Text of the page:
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Jack McIntosh (1923-2015) + giant plesiosaur from Argentina + more news

Ben Creisler

Some recent news and blog items:

McIntosh, John Stanton: January 6, 1923– December , 2015.

McIntosh received his Ph.D. in physics from Yale University in 1952.
His interest in dinosaurs began as a child, but when in college he was
told to get a degree in a “real” field in order to get a job. McIntosh
might have become the successor to Barnum Brown at the American Museum
of Natural History if he had stayed in paleontology. No matter;
instead he became the world’s leading authority on sauropods, and his
classification was the standard for more than 20 years. He was also
instrumental in putting the right head on Apatosaurus in 1979.

Modified slightly from:


Jack McIntosh appreciations




Interview with Jack McIntosh



Maybe his most famous paper, correcting the skull of Apatosaurus:

Berman, D. S.; Mcintosh, J. S., 1978: Skull and relationships of the
Upper Jurassic sauropod Apatosaurus (Reptilia, Saurischia). Bulletin
of Carnegie Museum of Natural History (8): 1-35

Apatosaurus probably possessed a Diplodocus-like, rather than
Camarasaurus-like, skull. Apatosaurus and Diplodocus are closely
related and well separated from Camarasaurus. A Diplodocus-like skull
attributed to Apatosaurus by W. J. Holland over a half century ago is
described for the first time. A cranium and a pair of quadrates that
are very similar to those of Diplodocus are also described and shown
probably to belong to Apatosaurus. Inaccuracies and omissions in
previous descriptions of the skull of Deplodocus have necessitated a
redescription of much of its external features and braincase.
Differences between the skull attributed here to Apatosaurus and that
of Diplodocus are of a subtle proportional and structural nature.
Comparisons of the postcranial skeletons of the Jurassic Apatosaurus,
Diplodocus, and Camarasaurus demonstrate that the former 2 genera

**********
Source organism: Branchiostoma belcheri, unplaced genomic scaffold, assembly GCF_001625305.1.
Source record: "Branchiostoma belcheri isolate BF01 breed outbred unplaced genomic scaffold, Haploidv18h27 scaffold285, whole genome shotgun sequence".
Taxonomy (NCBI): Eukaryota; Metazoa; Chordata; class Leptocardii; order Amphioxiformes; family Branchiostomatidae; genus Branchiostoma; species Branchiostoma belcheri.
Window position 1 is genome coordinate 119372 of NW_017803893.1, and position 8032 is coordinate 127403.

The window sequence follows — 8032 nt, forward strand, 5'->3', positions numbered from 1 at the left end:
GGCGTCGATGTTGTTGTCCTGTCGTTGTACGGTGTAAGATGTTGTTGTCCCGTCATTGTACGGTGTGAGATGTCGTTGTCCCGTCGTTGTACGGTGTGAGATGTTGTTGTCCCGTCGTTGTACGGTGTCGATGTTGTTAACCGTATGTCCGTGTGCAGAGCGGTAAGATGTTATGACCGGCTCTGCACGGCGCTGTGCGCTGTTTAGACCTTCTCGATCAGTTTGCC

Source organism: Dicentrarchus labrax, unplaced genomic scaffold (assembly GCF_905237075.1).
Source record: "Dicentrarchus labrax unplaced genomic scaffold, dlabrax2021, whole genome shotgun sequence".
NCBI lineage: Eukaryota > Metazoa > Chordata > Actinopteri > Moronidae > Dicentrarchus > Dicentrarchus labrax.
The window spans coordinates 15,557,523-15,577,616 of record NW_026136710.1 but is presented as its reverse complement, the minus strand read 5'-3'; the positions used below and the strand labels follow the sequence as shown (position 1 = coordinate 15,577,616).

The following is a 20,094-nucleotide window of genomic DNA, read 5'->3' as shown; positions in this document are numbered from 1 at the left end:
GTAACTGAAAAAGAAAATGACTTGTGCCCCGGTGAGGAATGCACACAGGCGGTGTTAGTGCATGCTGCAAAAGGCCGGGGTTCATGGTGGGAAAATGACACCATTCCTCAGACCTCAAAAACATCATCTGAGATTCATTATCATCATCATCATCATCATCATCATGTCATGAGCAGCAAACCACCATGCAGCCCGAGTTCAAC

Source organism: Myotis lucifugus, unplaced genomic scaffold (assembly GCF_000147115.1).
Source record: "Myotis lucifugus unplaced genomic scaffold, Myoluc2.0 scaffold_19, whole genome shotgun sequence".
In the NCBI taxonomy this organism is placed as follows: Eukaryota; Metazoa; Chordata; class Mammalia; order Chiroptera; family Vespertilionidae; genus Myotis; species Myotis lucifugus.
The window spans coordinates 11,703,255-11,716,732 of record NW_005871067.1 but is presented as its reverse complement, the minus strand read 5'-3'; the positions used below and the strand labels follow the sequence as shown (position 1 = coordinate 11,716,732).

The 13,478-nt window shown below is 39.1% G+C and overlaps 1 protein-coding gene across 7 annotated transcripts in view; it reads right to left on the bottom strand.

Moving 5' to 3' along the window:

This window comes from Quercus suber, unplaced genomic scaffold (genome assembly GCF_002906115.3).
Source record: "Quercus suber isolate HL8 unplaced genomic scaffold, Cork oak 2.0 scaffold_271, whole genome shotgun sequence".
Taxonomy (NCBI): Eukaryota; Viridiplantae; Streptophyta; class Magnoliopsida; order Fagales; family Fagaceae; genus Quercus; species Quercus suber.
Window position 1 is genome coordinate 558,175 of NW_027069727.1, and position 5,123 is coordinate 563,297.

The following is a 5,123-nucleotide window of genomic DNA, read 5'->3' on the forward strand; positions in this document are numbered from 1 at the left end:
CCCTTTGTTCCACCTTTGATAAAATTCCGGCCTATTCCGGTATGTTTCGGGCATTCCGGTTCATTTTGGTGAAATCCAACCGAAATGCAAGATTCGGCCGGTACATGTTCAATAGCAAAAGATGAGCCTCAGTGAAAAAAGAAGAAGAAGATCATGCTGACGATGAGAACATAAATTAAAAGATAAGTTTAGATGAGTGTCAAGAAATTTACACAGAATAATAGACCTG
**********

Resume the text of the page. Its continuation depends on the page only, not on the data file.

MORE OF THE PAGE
share a large number of significant features and are quite distinct
from the latter. Apatosaurus and Diplodocus, along with the Jurassic
Barosaurus, Cetiosauriscus, Mamenchisaurus, and Dicraeosaurus and the
Cretaceous Nemegtosaurus, should be grouped under Diplodocidae Marsh,


Enormous Plesiosaur Once Swam Around Ancient Patagonia



What killed the ichthyosaurs at  Berlin-Ichthyosaur State Park in Nevada?



More on the Jura Museum and a discussion of a proposed fossil
protection law in Germany that could cause a real mess because of some
basic misunderstandings among law makers about paleontology, fossils,
archaeology, etc.



Tyrannosaurus skull cast as a teaching tool


More on Tristan the T. rex in Berlin...

3D-scanning of Tristan T. rex skull (in German)



Interview with Johannes Müller about dinosaurs and about-to-open
Tristan the T. rex exhibit at Berlin Museum (in German)



Investigation of site where Tristan was found (in German)



What a small Cretaceous mammal can teach us about preservation and evolution.



More on new dinosaur site discoveries in Portell de Morella
(Castellón), Spain (in Spanish)



Was Hawkins Hadrosaurus real?



Discovery magazine  top science stories for 2015

Return of Brontosaurus



Regaliceratops and Wendiceratops


Dinosaur soft tissues


Raptor claw impression



Drawings of ancient animals  by paleontologist Edwin Barbour used to
create Nebraska statehouse capitol mosaic in 1920s, now a coloring



Bird mural for avian evolution



Archosaurs vs. synapsids...

Eagles prey on adult reindeer in Norway using talons to puncture blood
vessels, waiting for animal to weaken from bleeding



Ginkgo plants as clues of the history of carbon dioxide in the atmosphere



Algae bloom contributed to K-Pg extinction


NOTE: Paper was posted on DML a few days back: